Our Giving Platform
Two Ways To Partner
All financial gifts to Heart In Heaven are equally distributed amongst all 22 of the vetted charities with whom we have financially partnered. Following biblical precedent, we are committed to the simultaneous alleviation of spiritual and physical poverty in developing countries. We commit to supporting global organizations which partner with and work alongside local organizations that are knowledgeable about what is actually needed to effect sustainable change.
I (founder of HIH) was born and raised in Liberia, and therefore, it is near and dear to my heart. This once peaceful country has been devastated by civil war. I desire to help lift Liberians and enable them to realize their God-given potential. Heart In Heaven is the fundraising lever enabling us to partner and work alongside trustworthy organizations on the ground to evangelize, provide education, and empower people to tap into their creative potential and build sustainable livelihoods.
Rise Out Of Poverty
"...Whoever is kind to the needy honors God" (Proverbs 14:31).
The poor are particularly close to God's heart. Because God cares, so do we.
Just as the balloons in the above picture are all the same color, so are we also the same in terms of what we all need or require to live and to reach our fullest potential.
On the most basic of levels, our lives may be viewed as quite similar to helium balloons. Without helium, a balloon cannot serve its purpose. Without the basic necessities of food, water, raiment, and shelter—as well as access to jobs, resources, and opportunities— people also cannot fulfill their God-given purpose. So there can be no overstating the importance of meeting people's material needs.
However, we in the West generally think that poverty is simply—or only—a lack of money or material needs. Or, the lack of physical resources. But it's far more complex than that. Historically, our view of and approach towards poverty is like seeing an iceberg. Though well-intentioned, we've seen just the top. Meaning, a lack of material resources accounts for only 10% of how poor people describe poverty. Yet we've generally focused the bulk of our time and efforts solely on meeting their material needs. Unwittingly, we have left unaddressed what constitutes the core or essence of true poverty—that which represents the enormous slab of ice beneath.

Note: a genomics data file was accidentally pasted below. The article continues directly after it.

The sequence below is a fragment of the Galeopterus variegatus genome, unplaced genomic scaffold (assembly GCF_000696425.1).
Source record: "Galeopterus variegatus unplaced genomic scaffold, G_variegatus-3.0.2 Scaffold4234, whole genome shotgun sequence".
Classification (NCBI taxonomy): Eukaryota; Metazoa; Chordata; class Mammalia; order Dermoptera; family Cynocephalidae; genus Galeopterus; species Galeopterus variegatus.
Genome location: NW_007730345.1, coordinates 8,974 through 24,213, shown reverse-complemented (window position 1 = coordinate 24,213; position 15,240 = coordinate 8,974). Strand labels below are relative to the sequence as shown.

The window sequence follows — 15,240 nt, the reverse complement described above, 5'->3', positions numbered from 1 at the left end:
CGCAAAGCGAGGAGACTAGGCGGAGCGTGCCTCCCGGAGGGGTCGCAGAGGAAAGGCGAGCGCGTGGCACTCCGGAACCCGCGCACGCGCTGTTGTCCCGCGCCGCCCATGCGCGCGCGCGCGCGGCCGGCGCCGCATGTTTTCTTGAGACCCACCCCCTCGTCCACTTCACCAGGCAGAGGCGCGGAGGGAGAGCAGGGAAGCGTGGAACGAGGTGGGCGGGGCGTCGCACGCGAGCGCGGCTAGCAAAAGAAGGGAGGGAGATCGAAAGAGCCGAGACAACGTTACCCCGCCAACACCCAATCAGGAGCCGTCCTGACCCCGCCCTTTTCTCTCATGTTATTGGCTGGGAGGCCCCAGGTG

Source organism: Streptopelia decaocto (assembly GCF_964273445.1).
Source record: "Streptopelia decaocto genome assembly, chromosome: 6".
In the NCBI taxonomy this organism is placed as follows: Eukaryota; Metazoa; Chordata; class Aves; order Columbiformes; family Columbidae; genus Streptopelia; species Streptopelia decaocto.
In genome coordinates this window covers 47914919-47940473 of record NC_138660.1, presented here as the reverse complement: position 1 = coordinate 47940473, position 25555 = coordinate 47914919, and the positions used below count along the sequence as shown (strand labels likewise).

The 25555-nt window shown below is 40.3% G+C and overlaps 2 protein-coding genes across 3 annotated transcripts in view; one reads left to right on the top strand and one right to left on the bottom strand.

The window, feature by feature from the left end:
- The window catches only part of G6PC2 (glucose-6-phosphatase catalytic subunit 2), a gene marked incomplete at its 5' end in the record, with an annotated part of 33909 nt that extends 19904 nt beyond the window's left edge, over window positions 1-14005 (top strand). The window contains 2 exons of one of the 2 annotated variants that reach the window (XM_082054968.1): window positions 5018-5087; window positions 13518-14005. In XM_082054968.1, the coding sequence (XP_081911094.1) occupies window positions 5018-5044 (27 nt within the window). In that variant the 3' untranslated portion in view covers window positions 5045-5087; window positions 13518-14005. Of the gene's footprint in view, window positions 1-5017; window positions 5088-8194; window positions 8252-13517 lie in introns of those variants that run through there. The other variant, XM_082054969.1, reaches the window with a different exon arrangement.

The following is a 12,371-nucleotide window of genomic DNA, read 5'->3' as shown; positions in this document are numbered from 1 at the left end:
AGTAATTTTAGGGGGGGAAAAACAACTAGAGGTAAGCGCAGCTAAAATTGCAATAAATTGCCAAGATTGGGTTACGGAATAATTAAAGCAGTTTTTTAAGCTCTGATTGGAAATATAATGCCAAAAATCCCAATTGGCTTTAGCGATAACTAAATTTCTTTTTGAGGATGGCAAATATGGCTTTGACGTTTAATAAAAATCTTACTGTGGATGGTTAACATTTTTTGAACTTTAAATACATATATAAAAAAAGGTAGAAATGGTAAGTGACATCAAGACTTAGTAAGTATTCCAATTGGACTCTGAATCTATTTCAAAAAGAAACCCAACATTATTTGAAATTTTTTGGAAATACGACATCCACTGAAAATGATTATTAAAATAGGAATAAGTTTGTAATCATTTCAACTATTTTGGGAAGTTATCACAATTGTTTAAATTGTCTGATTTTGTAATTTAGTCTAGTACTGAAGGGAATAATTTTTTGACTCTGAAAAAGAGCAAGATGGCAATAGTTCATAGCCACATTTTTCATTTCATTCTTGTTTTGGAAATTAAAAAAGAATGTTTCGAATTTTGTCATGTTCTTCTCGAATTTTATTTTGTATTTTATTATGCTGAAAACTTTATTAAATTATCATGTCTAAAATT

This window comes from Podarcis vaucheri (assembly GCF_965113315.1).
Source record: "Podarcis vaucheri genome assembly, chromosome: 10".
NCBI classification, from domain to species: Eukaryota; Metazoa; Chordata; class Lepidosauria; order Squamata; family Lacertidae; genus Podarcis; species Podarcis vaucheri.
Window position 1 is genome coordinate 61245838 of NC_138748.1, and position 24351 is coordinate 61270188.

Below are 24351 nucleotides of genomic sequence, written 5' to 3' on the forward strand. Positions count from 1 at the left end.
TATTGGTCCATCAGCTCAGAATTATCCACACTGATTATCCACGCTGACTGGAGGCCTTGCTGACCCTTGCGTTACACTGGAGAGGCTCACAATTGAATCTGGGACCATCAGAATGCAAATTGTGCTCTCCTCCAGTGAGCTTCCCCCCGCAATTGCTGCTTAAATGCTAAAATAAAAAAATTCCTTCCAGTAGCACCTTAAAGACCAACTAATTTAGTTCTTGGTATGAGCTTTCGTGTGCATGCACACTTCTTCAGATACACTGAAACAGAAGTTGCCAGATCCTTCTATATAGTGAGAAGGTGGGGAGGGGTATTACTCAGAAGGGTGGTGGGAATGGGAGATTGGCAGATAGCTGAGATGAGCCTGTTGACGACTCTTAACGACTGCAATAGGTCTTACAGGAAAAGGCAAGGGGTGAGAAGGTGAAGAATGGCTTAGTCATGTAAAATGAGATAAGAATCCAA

The reality is that people living in poverty see it very differently than we do. While they certainly acknowledge their lack of material resources, people overwhelmingly use psychological and emotional terms to describe the other 90% of poverty. If we were to liken poverty to a tree, material needs would be the trunk and branches that are visible to the eye. But the roots of poverty—which we cannot see—breed destructive and pervasive emotions such as shame, indignity, hopelessness, inadequacy, dependency, degradation, inferiority, demoralization, and a lack of importance or significance. We'd readily agree that these are all states of mind unbefitting human beings made in the image of God.
Our desire is to help people rise—like inflated helium balloons—out of poverty. We purpose to do so by meeting not only their material needs, but also giving them access to the other resources necessary to gain or regain their sense of dignity, self-worth, self-respect, and sense of personal responsibility. To help them see themselves as having inherent worth and value as God's image-bearers. One of the best and most effective ways to accomplish these goals is to help people to tap into their creative potential and to help them build sustainable livelihoods.
Nevertheless, we recognize that physical care without the Gospel is not a holistic ministry; it is not optimal. That's because the spiritual well-being and physical well-being of people are inextricably connected, as are all other aspects of their being.
We seek to provide spiritual care primarily through the agency of the local church, which is called to be actively engaged in meeting both the physical and spiritual needs of its community. Because getting people into a right relationship with their Creator is most fundamental, we ultimately want to meet people's spiritual needs. After all, we cannot get our lives right until we get our hearts right with God.
Indeed, the truest and most important and most profound gift of hope we could ever give anyone is the greatest gift of all—the gift of knowing and being in union with the Redeemer and Savior, Jesus Christ.
He is HOPE!